Avoiding flu may soon be as easy as a patch


After catching the flu last winter, Linda Little is stocking up with medicine and chicken soup.

"It was the worst week of my life, beginning with the aches and pains, you know, you don't want to be in pain," she said.

Complications from the flu can be serious. Up to 20 percent of Americans will be infected, and more than 200,000 will be hospitalized for flu-related illness this year.

But preventing the flu can be a pain, too, and doctors know that many people don't get their flu shot because they don't like the needle.

Researchers may have found a better way through the way of dozens of microscopic needles coated or filled with vaccine, then placed on a patch like a band-aid.

"They penetrate the skin. You do not feel any pain, and the vaccine is being delivered that way," said Dr. Dimitrios Koutsonanos of Emory University School of Medicine.

For the vaccine to kick in, you wear the micro-needle patch for less than 10 minutes. In a new study, the patch was not only as effective as a shot, it provided even better protection.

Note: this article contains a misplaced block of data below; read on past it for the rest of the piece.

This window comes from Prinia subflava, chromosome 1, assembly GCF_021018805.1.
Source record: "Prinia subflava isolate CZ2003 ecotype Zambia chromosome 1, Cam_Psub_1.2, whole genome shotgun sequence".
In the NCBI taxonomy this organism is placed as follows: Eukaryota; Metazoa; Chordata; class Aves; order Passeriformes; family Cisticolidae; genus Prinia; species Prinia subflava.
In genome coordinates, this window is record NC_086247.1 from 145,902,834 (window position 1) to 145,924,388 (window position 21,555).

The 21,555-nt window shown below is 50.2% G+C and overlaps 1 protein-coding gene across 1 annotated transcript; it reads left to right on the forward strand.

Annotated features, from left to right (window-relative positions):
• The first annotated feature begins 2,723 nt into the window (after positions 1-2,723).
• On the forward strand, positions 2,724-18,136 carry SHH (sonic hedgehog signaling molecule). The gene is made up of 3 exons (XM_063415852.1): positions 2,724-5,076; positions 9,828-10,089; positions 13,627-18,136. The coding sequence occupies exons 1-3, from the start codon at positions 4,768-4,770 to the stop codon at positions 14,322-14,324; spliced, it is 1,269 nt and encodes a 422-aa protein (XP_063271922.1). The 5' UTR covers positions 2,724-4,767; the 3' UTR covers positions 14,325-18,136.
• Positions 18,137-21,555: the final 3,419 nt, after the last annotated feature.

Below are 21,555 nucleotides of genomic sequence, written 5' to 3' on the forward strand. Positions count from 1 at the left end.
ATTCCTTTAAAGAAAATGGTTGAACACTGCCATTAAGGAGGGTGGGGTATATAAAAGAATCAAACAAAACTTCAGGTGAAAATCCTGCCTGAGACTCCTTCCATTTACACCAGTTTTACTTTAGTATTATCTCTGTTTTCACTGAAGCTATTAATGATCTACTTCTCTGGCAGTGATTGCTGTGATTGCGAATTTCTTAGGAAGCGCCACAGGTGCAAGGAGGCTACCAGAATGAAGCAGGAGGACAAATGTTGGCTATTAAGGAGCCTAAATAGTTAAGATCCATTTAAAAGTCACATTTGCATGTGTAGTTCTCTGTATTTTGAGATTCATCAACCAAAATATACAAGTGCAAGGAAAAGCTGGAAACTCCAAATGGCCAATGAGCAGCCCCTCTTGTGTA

"They are lasting longer than the intramuscular, the systemic conventional vaccination," said Ioanna Skountzou, associate professor of microbiology and immunology at Emory University School of Medicine.

But how will you respond? A new blood test measures changes in blood cells in the first days after a flu shot and can predict whether the vaccination will actually work.

"Essentially, we would know within, say a week, whether this person will achieve a certain level of protection that would be necessary for protection," said Bali Pulendran of Emory Yerkes Research Center.

This may change the way we fight the flu, one vaccination at a time.

The micro-needle patches and the vaccination efficacy test are still experimental, but researchers believe they could be available to the public within the next five years.

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